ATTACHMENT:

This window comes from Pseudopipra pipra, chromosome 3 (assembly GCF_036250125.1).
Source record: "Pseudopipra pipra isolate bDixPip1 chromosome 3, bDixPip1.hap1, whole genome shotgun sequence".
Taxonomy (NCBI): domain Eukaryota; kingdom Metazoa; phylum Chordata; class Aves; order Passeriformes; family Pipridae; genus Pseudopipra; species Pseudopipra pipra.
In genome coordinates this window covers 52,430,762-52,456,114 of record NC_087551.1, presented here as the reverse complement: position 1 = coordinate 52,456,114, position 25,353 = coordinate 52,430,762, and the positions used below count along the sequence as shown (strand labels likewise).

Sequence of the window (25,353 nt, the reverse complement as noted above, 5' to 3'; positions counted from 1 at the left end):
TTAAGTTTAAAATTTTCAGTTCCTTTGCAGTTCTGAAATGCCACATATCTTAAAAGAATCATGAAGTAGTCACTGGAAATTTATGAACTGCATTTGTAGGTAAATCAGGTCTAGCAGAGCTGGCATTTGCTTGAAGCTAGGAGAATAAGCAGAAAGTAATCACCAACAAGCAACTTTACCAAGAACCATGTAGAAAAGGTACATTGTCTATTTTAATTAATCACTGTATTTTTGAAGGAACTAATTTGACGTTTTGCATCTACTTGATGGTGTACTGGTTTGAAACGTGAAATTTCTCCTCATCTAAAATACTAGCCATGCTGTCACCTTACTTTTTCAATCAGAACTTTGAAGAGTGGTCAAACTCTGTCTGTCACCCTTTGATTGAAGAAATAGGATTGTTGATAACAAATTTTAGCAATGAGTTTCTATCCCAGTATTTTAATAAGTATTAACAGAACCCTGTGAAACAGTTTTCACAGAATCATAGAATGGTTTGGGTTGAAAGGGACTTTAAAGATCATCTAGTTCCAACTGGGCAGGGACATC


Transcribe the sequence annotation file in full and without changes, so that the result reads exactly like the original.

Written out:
This window comes from Pseudopipra pipra, chromosome 3 (assembly GCF_036250125.1).
Source record: "Pseudopipra pipra isolate bDixPip1 chromosome 3, bDixPip1.hap1, whole genome shotgun sequence".
Taxonomy (NCBI): domain Eukaryota; kingdom Metazoa; phylum Chordata; class Aves; order Passeriformes; family Pipridae; genus Pseudopipra; species Pseudopipra pipra.
In genome coordinates this window covers 52,430,762-52,456,114 of record NC_087551.1, presented here as the reverse complement: position 1 = coordinate 52,456,114, position 25,353 = coordinate 52,430,762, and the positions used below count along the sequence as shown (strand labels likewise).

Sequence of the window (25,353 nt, the reverse complement as noted above, 5' to 3'; positions counted from 1 at the left end):
TTAAGTTTAAAATTTTCAGTTCCTTTGCAGTTCTGAAATGCCACATATCTTAAAAGAATCATGAAGTAGTCACTGGAAATTTATGAACTGCATTTGTAGGTAAATCAGGTCTAGCAGAGCTGGCATTTGCTTGAAGCTAGGAGAATAAGCAGAAAGTAATCACCAACAAGCAACTTTACCAAGAACCATGTAGAAAAGGTACATTGTCTATTTTAATTAATCACTGTATTTTTGAAGGAACTAATTTGACGTTTTGCATCTACTTGATGGTGTACTGGTTTGAAACGTGAAATTTCTCCTCATCTAAAATACTAGCCATGCTGTCACCTTACTTTTTCAATCAGAACTTTGAAGAGTGGTCAAACTCTGTCTGTCACCCTTTGATTGAAGAAATAGGATTGTTGATAACAAATTTTAGCAATGAGTTTCTATCCCAGTATTTTAATAAGTATTAACAGAACCCTGTGAAACAGTTTTCACAGAATCATAGAATGGTTTGGGTTGAAAGGGACTTTAAAGATCATCTAGTTCCAACTGGGCAGGGACATC